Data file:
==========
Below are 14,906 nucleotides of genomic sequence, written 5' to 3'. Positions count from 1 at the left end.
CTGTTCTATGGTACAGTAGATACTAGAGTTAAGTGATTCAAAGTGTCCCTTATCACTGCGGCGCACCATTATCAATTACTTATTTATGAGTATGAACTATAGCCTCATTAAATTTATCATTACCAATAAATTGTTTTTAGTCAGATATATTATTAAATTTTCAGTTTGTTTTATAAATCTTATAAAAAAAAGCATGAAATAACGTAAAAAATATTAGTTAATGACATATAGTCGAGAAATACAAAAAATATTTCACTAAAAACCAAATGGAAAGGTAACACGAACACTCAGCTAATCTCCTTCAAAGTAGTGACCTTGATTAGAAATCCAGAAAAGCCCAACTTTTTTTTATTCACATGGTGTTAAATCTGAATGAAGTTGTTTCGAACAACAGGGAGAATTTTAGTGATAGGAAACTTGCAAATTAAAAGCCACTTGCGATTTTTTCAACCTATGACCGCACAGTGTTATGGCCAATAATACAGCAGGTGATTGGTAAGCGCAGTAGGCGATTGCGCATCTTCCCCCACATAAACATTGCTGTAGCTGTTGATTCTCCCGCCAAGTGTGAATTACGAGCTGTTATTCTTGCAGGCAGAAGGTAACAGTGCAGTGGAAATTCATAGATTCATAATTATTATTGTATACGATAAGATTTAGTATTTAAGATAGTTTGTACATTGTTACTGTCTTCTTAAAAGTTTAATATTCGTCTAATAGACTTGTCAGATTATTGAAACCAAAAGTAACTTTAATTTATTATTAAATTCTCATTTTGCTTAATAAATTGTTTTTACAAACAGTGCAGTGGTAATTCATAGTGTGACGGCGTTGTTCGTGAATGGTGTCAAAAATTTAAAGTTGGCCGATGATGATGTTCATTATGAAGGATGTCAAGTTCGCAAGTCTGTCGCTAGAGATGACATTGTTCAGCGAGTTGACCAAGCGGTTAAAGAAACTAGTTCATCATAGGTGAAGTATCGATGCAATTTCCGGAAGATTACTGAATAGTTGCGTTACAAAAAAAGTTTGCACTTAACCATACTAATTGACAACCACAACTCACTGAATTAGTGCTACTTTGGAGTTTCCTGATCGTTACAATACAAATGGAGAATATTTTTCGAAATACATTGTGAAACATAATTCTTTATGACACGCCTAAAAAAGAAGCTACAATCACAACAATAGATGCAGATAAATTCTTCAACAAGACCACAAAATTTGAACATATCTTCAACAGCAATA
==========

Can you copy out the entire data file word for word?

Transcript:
Below are 14,906 nucleotides of genomic sequence, written 5' to 3'. Positions count from 1 at the left end.
CTGTTCTATGGTACAGTAGATACTAGAGTTAAGTGATTCAAAGTGTCCCTTATCACTGCGGCGCACCATTATCAATTACTTATTTATGAGTATGAACTATAGCCTCATTAAATTTATCATTACCAATAAATTGTTTTTAGTCAGATATATTATTAAATTTTCAGTTTGTTTTATAAATCTTATAAAAAAAAGCATGAAATAACGTAAAAAATATTAGTTAATGACATATAGTCGAGAAATACAAAAAATATTTCACTAAAAACCAAATGGAAAGGTAACACGAACACTCAGCTAATCTCCTTCAAAGTAGTGACCTTGATTAGAAATCCAGAAAAGCCCAACTTTTTTTTATTCACATGGTGTTAAATCTGAATGAAGTTGTTTCGAACAACAGGGAGAATTTTAGTGATAGGAAACTTGCAAATTAAAAGCCACTTGCGATTTTTTCAACCTATGACCGCACAGTGTTATGGCCAATAATACAGCAGGTGATTGGTAAGCGCAGTAGGCGATTGCGCATCTTCCCCCACATAAACATTGCTGTAGCTGTTGATTCTCCCGCCAAGTGTGAATTACGAGCTGTTATTCTTGCAGGCAGAAGGTAACAGTGCAGTGGAAATTCATAGATTCATAATTATTATTGTATACGATAAGATTTAGTATTTAAGATAGTTTGTACATTGTTACTGTCTTCTTAAAAGTTTAATATTCGTCTAATAGACTTGTCAGATTATTGAAACCAAAAGTAACTTTAATTTATTATTAAATTCTCATTTTGCTTAATAAATTGTTTTTACAAACAGTGCAGTGGTAATTCATAGTGTGACGGCGTTGTTCGTGAATGGTGTCAAAAATTTAAAGTTGGCCGATGATGATGTTCATTATGAAGGATGTCAAGTTCGCAAGTCTGTCGCTAGAGATGACATTGTTCAGCGAGTTGACCAAGCGGTTAAAGAAACTAGTTCATCATAGGTGAAGTATCGATGCAATTTCCGGAAGATTACTGAATAGTTGCGTTACAAAAAAAGTTTGCACTTAACCATACTAATTGACAACCACAACTCACTGAATTAGTGCTACTTTGGAGTTTCCTGATCGTTACAATACAAATGGAGAATATTTTTCGAAATACATTGTGAAACATAATTCTTTATGACACGCCTAAAAAAGAAGCTACAATCACAACAATAGATGCAGATAAATTCTTCAACAAGACCACAAAATTTGAACATATCTTCAACAGCAATA